Reactions to the Actuary’s Evolving Role in Today’s Industry
Michael Chen

Reactions to the Actuary’s Evolving Role in Today’s Industry

Michael Chen April 11, 2019 Posted in: Blog Posts, Apex Webinar, General

In the February APEX, “The Actuary’s Evolving Role in Today’s Dynamic Industry Landscape,” we discussed the ever-evolving professional expectations of today’s actuary. We also discussed our outlook on the future of predictive analytics in light of so many technological changes. As a follow-up to the February APEX, we’re sharing the results of the live polling questions.

Our first polling question asked which statement best explains your age in three words. This question was used to illustrate how, even though it may feel like the actuarial profession doesn’t change that quickly, there have been vast changes in terms of both technology and role of the actuary. As we can see from the polling results, the participants closely relate to changes from software like Lotus 123 and Excel 2007. While data processing tools have transformed, determining what insights the data can gleam remains constant.   

The second polling question asked which category best fit participants’ behavior within the Threshold Model of Collective Behavior. The polling question related to the YouTube link that showed the evolution of a movement as related to crowd participants dancing at a festival. While the innovator that starts the dance movement gets much of the glory, the early adopters are equally important contributors that give the movement momentum. The APEX participants categorize themselves as slightly higher than the theoretical distribution for the Innovator, Early Adopter, and Early Majority categories. I can’t help but wonder if these categories hold for just the participants’ actuarial careers or in all of life in general.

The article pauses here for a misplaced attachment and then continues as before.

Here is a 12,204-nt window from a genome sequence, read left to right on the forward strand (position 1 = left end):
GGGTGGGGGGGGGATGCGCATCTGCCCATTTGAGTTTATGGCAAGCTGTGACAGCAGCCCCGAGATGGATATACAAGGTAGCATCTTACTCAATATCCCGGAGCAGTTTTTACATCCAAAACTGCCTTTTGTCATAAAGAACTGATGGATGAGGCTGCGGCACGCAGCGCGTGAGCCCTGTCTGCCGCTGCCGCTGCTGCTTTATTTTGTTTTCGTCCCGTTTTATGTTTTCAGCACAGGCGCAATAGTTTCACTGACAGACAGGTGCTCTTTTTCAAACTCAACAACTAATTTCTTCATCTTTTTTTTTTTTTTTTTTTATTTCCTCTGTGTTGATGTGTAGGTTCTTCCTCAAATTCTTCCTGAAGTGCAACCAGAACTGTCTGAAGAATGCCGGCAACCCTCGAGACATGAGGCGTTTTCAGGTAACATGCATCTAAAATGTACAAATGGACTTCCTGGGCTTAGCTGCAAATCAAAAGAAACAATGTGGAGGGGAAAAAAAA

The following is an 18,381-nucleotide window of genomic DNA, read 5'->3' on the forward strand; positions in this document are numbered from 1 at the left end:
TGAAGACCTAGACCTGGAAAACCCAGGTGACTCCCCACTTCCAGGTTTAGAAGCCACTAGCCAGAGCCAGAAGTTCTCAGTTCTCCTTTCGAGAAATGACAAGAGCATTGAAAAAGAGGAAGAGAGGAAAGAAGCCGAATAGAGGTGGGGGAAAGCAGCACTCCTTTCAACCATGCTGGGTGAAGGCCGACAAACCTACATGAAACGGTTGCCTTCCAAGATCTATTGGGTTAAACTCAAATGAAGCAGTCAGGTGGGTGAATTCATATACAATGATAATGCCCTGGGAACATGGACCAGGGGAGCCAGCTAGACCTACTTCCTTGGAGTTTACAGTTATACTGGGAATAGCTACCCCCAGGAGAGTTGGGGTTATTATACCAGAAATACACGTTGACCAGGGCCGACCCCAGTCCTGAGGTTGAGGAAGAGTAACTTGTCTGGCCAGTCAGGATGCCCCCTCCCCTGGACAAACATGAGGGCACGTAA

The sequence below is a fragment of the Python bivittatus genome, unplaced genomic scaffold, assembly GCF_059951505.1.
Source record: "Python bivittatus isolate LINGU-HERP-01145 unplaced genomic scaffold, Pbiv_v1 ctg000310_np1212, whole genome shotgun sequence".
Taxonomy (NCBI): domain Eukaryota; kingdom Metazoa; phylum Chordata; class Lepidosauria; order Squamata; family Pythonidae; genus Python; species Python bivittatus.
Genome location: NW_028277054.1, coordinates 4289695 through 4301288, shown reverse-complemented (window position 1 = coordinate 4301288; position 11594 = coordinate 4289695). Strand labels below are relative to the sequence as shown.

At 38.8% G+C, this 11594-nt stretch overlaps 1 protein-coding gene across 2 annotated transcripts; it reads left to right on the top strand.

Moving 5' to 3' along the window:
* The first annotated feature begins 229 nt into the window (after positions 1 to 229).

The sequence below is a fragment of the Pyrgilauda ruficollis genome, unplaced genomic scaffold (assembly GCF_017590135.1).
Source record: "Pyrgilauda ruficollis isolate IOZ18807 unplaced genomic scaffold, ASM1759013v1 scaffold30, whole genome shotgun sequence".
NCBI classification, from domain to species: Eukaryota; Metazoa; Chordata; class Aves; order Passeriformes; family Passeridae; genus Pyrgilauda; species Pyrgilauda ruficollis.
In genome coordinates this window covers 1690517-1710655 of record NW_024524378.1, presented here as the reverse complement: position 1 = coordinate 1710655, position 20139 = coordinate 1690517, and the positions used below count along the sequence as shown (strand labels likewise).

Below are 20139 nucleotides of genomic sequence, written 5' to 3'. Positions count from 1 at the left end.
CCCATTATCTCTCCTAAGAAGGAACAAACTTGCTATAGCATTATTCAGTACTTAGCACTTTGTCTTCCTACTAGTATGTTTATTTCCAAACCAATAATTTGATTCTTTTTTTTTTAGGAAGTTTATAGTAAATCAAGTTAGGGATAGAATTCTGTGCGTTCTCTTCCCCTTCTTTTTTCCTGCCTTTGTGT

Our final polling question asked participants to identify where their strengths lie. The majority of those polled felt that insurance knowledge was their main strength. Fundamentally, actuaries are expected to study data and help shape business decisions based on that information. While we all may feel like our strengths lie within one of the categories below, each of us likely has experience in all three categories. We have limited time and energy. Becoming extraordinary in one skill takes tremendous time and energy. A well-rounded actuary doesn’t necessarily have to be an expert at just one thing but can strive to be knowledgeable in numerous topics.

Thus concludes our round-up of the polling questions. We want to thank you if you attended the February APEX. As a part of the APEX webinar, we stressed that change is the only constant. Knowing that change is inevitable can help us embrace change and tackle the opportunities that come with it.


Michael Chen is a Consulting Actuary with Pinnacle Actuarial Resources, Inc. in Des Moines, Iowa and has 15 years of actuarial experience in the property/casualty insurance industry. He has considerable experience in predictive analytics, ratemaking for private passenger automobile, homeowners and commercial insurance, as well as reserving, reinsurance pricing and catastrophe modeling. Michael currently serves as a member of the CAS Examination Committee and the Committee on Professionalism Education. He is a Fellow of the Casualty Actuarial Society, a Member of the American Academy of Actuaries and a Certified Specialist in Predictive Analytics.

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